Organizational complements are things that improve the performance of technologies by multiplying their impact. FIT, NIT and EIT each need different kinds of complements (or don't need any) at different points in time.
Yes, I guess this is a rhetorical question to “call me out” :) I didn’t think that was a problem since it’s an easy question for the definition of IS and I thought this just captures the core of it really nicely. As these are my answers to LGs and our tutor said they are not solely bound to the literature but we’re welcome to include prior knowledge or outside sources I included this at that point. If you don’t like that feel free to use someone else’s work or make one yourself :)! Otherwise I also summarized the reading that the Qs refer to so if you want an answer closer to the literature you can get it there as well :)!
For the exam, the grade is calculated in the following way:
0,6*(grade for MC questions) + 0,4*(grade for open questions) = overall grade
For the MC questions, you need 40 out of 60 to obtain a 5,5. For the open questions, you need 22 out of 40 points to obtain a 5,5. There is no minimum amount of points that you have to obtain on each part, as long as your overall grade is either a 5,5 or higher.
vor 1 Jahr
Can someone explain the difference between horizontal and vertical chunckification and give an example where it's applied to a process because I really don't get it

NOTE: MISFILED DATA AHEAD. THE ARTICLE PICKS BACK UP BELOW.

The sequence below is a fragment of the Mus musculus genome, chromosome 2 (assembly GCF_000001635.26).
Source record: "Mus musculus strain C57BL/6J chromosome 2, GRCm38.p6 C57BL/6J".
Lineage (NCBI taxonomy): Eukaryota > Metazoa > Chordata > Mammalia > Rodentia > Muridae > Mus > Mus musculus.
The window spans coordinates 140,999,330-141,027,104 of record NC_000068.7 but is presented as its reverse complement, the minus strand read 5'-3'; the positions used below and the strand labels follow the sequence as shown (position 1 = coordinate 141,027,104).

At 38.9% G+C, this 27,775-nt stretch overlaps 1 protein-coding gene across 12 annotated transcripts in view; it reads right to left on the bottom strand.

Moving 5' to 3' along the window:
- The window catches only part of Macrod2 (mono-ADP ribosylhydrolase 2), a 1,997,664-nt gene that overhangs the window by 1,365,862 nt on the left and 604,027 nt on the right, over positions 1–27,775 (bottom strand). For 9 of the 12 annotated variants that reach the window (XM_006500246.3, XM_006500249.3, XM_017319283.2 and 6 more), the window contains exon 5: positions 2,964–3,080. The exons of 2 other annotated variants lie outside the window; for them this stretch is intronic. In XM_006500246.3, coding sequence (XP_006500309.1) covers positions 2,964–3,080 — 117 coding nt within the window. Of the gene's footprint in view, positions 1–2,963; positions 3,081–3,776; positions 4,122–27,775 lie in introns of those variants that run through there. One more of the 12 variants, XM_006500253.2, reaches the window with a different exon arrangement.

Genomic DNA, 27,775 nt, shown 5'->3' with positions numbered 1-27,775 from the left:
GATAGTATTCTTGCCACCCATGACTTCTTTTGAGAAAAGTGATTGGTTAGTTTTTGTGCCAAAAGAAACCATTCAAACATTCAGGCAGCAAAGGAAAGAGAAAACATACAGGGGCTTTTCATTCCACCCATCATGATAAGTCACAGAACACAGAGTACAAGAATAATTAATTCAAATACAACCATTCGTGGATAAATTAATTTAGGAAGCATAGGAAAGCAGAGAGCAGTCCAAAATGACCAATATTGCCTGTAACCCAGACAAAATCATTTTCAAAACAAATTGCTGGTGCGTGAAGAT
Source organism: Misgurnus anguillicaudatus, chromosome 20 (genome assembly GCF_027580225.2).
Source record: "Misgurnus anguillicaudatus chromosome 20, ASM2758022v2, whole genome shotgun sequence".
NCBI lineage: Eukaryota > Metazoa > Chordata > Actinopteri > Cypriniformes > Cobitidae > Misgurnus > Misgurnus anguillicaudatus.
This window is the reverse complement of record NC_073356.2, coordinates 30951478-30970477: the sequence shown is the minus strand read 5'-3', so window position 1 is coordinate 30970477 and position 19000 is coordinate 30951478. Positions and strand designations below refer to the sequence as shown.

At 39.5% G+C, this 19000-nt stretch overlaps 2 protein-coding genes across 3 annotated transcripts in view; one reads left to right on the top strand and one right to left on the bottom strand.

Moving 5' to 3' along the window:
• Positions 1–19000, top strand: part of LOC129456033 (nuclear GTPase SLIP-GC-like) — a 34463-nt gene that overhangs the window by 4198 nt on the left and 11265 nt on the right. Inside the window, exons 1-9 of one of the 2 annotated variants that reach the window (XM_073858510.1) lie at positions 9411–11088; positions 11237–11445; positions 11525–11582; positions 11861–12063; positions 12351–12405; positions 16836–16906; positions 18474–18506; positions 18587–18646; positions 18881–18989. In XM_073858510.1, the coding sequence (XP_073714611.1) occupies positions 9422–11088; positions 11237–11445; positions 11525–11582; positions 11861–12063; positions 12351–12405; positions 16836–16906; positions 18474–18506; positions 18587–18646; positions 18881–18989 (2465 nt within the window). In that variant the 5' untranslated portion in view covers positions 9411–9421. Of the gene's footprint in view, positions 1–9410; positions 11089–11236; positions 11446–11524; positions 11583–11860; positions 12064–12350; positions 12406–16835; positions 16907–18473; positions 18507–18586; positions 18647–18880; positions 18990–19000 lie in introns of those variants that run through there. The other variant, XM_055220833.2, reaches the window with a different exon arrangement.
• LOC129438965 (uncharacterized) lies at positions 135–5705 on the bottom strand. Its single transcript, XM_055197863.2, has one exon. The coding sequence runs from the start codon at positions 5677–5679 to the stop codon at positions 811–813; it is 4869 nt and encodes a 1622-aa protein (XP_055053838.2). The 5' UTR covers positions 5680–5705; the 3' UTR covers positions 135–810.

Horizontal: have several firms do the same task -> e.g. Nike has more than one factory that produces shoes; -> Nike can compare performance of factories (reduces shirking) and no factory has bargaining power (reduces opportunistic renegotiation)
Vertical: divide a task into different subtasks and have different companies do the different tasks -> e.g. one company cleans data for you > sends it to next company > next company extracts certain data > sends it to next company> next company divides data into categories > sends it to next company > last company analyzes data > sends it to you; -> every company has very little knowledge about what exactly they are doing for you and they also do not know exactly who the other companies are thus it reduces the risk of poaching
When implementing system modules via a phased conversion strategy, you still have the option of a parallel or cutover approach for conversing each phase of the system. A pilot strategy could include a parallel strategy at the pilot site
Thank you! Unfortunately I didn't manage to summarize all of the exam relevant articles, for the ones I didn't summarize myself i used either Simone Smolders or Daniel Schemmert summaries, majority of which you can find on his page since he made them last year already.